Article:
The heart of the matter is that when questioned on elements relating to these matters the truth was not told; it was only flushed out later in the day. This is the man of morals who did not volunteer it and had to have it dragged out of him, the man who attacked people like John Reid.

Mr Hurford —Mr Speaker, I raise a point of order. This is a motion for the suspension of Standing Orders. I put to you that the substance of the motion is being canvassed wrongly at present in the House. I ask you to confine the Leader of the Opposition to the terms of the motion before the House.

Mr SPEAKER —I suggest honourable members on my left might benefit their leader if they remain quiet. The mover of the motion for the suspension of Standing Orders is usually allowed a limited opportunity to deal with the substance of the motion that is predicted. I ask the Leader of the Opposition to take some note of that fact. I call the Leader of the Opposition.

Mr PEACOCK —The reality is that we move this motion because the Minister did mislead the House and today has denied it. We have moved this motion because procedurally this is the only way to bring before the people the dishonour that has been brought not just on the Minister and the Government but on the House itself. We have to suspend Standing Orders and, in so doing, refer to what was said in this Parliament. The fact is that the Minister for Finance has been involved in a bottom of the harbour scheme. This was forced out of him. The Minister's hyprocrisy is exceeded only by the Government's contempt for the truth itself. The reason for moving the suspension of Standing Orders is that this is the man who, after all, spoke in this Parliament on 12 October 1982 saying, for example:

We are not talking about some strict definition of law breaking . . . We are talking about morality, business ethics and cheating.

Today he denied that he misled the House. Mr Speaker I remind you again, in speaking to the motion to suspend Standing Orders, that we are doing so because, when asked whether he had participated in bottom of the harbour transactions, he said:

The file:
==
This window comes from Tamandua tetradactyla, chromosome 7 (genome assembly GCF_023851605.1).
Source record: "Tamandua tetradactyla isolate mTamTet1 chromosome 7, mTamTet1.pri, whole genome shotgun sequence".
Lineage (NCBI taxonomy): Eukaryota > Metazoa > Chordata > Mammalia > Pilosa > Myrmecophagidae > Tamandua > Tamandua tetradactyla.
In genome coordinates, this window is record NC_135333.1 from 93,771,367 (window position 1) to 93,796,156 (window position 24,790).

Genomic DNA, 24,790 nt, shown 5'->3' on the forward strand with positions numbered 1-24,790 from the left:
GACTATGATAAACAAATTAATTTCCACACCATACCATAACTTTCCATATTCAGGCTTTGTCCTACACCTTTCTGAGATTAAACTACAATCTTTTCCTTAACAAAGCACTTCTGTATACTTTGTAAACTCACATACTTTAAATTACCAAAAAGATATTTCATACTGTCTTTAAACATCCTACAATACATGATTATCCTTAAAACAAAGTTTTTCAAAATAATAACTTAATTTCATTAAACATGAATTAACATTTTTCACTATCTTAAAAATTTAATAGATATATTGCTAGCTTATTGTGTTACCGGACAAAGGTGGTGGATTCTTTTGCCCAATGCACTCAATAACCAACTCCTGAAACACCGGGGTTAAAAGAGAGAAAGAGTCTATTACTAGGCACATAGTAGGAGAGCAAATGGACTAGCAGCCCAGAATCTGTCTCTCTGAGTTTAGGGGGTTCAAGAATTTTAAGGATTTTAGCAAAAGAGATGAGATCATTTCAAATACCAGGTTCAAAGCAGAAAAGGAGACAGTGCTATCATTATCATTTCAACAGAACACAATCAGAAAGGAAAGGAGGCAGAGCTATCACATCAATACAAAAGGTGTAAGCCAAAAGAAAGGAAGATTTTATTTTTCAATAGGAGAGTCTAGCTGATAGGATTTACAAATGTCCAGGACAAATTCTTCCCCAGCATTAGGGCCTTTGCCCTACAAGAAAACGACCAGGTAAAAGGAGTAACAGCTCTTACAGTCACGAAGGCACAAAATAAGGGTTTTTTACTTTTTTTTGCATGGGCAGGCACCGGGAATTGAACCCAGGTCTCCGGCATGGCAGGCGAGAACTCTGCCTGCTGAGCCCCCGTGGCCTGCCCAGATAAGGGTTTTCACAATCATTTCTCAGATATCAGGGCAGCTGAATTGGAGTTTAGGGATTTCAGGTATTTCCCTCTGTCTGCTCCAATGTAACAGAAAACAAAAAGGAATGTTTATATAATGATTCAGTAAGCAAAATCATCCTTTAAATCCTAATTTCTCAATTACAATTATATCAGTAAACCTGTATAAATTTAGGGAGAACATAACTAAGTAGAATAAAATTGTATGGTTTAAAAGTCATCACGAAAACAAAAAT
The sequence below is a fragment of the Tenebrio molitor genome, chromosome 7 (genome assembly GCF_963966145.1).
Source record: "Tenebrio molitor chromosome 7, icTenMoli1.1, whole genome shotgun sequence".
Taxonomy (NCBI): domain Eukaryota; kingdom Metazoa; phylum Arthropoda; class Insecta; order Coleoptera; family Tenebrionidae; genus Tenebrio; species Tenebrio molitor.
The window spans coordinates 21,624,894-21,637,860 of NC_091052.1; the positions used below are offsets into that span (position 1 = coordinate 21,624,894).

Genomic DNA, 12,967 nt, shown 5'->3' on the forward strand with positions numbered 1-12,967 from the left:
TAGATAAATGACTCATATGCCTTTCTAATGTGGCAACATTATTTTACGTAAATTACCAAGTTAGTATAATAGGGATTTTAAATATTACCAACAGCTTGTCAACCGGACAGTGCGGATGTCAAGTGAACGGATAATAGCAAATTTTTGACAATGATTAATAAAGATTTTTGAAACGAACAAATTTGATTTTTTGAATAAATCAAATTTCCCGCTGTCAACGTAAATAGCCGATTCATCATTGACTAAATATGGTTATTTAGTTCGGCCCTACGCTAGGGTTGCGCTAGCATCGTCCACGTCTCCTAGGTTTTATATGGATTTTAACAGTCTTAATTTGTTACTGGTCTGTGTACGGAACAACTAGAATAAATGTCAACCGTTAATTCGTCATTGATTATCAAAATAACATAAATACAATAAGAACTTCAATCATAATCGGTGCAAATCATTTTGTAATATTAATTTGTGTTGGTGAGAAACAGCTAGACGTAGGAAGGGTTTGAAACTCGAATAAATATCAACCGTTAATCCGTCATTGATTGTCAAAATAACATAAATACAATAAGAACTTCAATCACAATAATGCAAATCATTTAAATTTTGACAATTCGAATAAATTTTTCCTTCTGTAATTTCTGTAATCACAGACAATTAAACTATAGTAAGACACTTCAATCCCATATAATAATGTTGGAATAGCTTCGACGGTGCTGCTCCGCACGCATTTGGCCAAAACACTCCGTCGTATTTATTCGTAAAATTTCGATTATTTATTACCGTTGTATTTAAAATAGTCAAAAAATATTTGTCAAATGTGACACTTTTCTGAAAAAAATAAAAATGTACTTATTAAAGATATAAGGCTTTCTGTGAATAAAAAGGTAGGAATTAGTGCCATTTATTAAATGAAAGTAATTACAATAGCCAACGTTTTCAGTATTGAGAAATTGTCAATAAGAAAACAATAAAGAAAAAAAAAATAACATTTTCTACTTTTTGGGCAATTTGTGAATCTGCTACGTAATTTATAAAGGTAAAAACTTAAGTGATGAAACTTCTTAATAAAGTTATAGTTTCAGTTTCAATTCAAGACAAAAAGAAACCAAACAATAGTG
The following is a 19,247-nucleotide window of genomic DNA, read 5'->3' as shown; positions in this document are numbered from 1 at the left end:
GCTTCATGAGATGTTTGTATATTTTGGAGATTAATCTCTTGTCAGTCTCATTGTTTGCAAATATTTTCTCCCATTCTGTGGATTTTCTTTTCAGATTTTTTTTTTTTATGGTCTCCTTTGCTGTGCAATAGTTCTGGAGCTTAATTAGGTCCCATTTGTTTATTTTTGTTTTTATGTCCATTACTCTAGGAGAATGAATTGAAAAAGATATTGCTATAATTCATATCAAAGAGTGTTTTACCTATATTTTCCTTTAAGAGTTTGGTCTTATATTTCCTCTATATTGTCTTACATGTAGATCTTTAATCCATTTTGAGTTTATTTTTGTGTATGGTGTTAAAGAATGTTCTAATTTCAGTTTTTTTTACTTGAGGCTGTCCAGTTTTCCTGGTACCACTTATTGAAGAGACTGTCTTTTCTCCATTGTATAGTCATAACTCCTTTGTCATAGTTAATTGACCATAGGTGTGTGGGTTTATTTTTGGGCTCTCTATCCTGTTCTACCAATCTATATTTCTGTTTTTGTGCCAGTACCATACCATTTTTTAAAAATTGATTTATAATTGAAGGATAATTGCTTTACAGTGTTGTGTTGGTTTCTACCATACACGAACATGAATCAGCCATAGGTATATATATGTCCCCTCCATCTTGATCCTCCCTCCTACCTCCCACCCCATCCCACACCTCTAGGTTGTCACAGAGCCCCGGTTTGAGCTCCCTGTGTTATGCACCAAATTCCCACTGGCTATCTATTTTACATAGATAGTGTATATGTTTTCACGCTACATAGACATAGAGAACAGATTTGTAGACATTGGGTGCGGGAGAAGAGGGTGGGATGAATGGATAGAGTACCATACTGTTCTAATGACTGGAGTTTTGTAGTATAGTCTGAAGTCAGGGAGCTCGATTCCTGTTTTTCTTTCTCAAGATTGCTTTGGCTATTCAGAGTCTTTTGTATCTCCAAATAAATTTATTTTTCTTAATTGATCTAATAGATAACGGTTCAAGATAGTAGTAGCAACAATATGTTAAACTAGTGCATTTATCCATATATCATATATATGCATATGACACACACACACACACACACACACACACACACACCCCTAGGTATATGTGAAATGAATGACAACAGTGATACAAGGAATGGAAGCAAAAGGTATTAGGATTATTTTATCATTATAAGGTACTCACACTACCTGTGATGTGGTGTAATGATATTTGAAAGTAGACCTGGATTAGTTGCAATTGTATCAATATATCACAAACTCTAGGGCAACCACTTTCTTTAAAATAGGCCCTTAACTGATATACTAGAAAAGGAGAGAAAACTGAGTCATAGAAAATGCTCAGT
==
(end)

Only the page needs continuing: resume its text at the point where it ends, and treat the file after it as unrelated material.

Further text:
. . . absolutely no.

That was a blatant denial yesterday flushed out at night when he was forced to come into the chamber and admit the transactions. Do not think this is some fabricated matter; it is on the record on page 1535 of Hansard. It nails the Minister for what he is-one who did not tell the truth regarding these bottom of the harbour tax transactions when asked in Question Time yesterday. We have to move a procedural motion to draw attention to this matter. We have moved for the suspension of Standing Orders to discuss the matter in far greater detail.

It is interesting to note that the Prime Minister has associated himself with the Minister today. I only make that comment in passing. Honourable members will recall that, had it not been for members on this side of the House drawing attention to the fact that the Prime Minister was walking out on his Minister last night, he would not have voted in support of the Finance Minister. But some work has been done overnight and the Prime Minister is associating himself not only with the Minister's answer yesterday but also with the fact that there was an absolute denial. Therefore, the blunt aspersions that we are casting on the Minister for Finance can also be laid at the feet of the Prime Minister, who is embracing a Minister who has misled the House. It is necessary to suspend the Standing Orders-

Mr SPEAKER —Order! The Leader of the Opposition might return to the motion for suspension of Standing Orders.

Mr PEACOCK —It is necessary to suspend Standing Orders to develop all these arguments in detail. Fact one is that the blatant denial is in Hansard. Fact two is the later answer given by the Minister which turned on its head the very answer given yesterday afternoon and now this afternoon the denial that the Minister had misled the House in any way. Unless we suspend Standing Orders we cannot go through all the other material that we have that has been forwarded to us about the Minister for Finance which would substantiate the substantive motion that we are seeking to put about the Minister's misleading of this Parliament. No country can have confidence in a government in which a Minister is prepared to mislead the House. No country can have confidence in a Government in which the Prime Minister embraces both the manner and the substance of that misleading. This Prime Minister has embraced his Minister and he is standing with him in the misleading of this Parliament. We need the suspension of Standing Orders to detail the charges.

Mr SPEAKER —Order! The honourable member's time has expired. Is the motion seconded?

Mr Howard —Mr Speaker, I second the motion.

Mr Dawkins —Mr Speaker, it might assist the Opposition if I indicate that the Government will not oppose this motion.

Question resolved in the affirmative.

Motion of Condemnation